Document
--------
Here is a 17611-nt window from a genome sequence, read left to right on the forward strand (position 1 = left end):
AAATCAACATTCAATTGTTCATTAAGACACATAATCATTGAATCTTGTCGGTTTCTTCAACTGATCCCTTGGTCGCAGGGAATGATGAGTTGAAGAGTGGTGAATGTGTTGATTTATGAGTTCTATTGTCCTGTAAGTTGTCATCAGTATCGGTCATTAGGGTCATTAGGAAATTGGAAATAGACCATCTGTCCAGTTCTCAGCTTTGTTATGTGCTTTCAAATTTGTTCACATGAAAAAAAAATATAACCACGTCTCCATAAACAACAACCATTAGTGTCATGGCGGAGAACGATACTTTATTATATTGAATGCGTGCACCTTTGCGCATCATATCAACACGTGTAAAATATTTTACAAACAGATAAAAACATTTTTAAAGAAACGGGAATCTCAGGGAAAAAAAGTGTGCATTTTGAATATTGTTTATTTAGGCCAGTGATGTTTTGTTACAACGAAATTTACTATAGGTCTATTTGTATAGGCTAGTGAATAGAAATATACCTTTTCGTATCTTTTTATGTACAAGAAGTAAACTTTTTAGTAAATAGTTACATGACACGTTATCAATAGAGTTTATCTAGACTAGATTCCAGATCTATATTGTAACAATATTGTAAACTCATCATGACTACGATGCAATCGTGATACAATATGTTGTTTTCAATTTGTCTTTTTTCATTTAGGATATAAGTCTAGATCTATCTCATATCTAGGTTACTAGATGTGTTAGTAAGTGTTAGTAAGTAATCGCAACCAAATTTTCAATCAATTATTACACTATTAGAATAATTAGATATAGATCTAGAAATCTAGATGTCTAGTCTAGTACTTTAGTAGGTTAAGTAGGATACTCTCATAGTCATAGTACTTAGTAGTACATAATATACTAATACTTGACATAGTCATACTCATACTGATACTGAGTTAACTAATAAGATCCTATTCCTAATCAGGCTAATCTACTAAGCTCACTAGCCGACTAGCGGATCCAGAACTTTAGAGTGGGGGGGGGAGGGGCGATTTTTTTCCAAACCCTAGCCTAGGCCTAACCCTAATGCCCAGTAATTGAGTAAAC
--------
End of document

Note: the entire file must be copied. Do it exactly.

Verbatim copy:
Here is a 17611-nt window from a genome sequence, read left to right on the forward strand (position 1 = left end):
AAATCAACATTCAATTGTTCATTAAGACACATAATCATTGAATCTTGTCGGTTTCTTCAACTGATCCCTTGGTCGCAGGGAATGATGAGTTGAAGAGTGGTGAATGTGTTGATTTATGAGTTCTATTGTCCTGTAAGTTGTCATCAGTATCGGTCATTAGGGTCATTAGGAAATTGGAAATAGACCATCTGTCCAGTTCTCAGCTTTGTTATGTGCTTTCAAATTTGTTCACATGAAAAAAAAATATAACCACGTCTCCATAAACAACAACCATTAGTGTCATGGCGGAGAACGATACTTTATTATATTGAATGCGTGCACCTTTGCGCATCATATCAACACGTGTAAAATATTTTACAAACAGATAAAAACATTTTTAAAGAAACGGGAATCTCAGGGAAAAAAAGTGTGCATTTTGAATATTGTTTATTTAGGCCAGTGATGTTTTGTTACAACGAAATTTACTATAGGTCTATTTGTATAGGCTAGTGAATAGAAATATACCTTTTCGTATCTTTTTATGTACAAGAAGTAAACTTTTTAGTAAATAGTTACATGACACGTTATCAATAGAGTTTATCTAGACTAGATTCCAGATCTATATTGTAACAATATTGTAAACTCATCATGACTACGATGCAATCGTGATACAATATGTTGTTTTCAATTTGTCTTTTTTCATTTAGGATATAAGTCTAGATCTATCTCATATCTAGGTTACTAGATGTGTTAGTAAGTGTTAGTAAGTAATCGCAACCAAATTTTCAATCAATTATTACACTATTAGAATAATTAGATATAGATCTAGAAATCTAGATGTCTAGTCTAGTACTTTAGTAGGTTAAGTAGGATACTCTCATAGTCATAGTACTTAGTAGTACATAATATACTAATACTTGACATAGTCATACTCATACTGATACTGAGTTAACTAATAAGATCCTATTCCTAATCAGGCTAATCTACTAAGCTCACTAGCCGACTAGCGGATCCAGAACTTTAGAGTGGGGGGGGGAGGGGCGATTTTTTTCCAAACCCTAGCCTAGGCCTAACCCTAATGCCCAGTAATTGAGTAAAC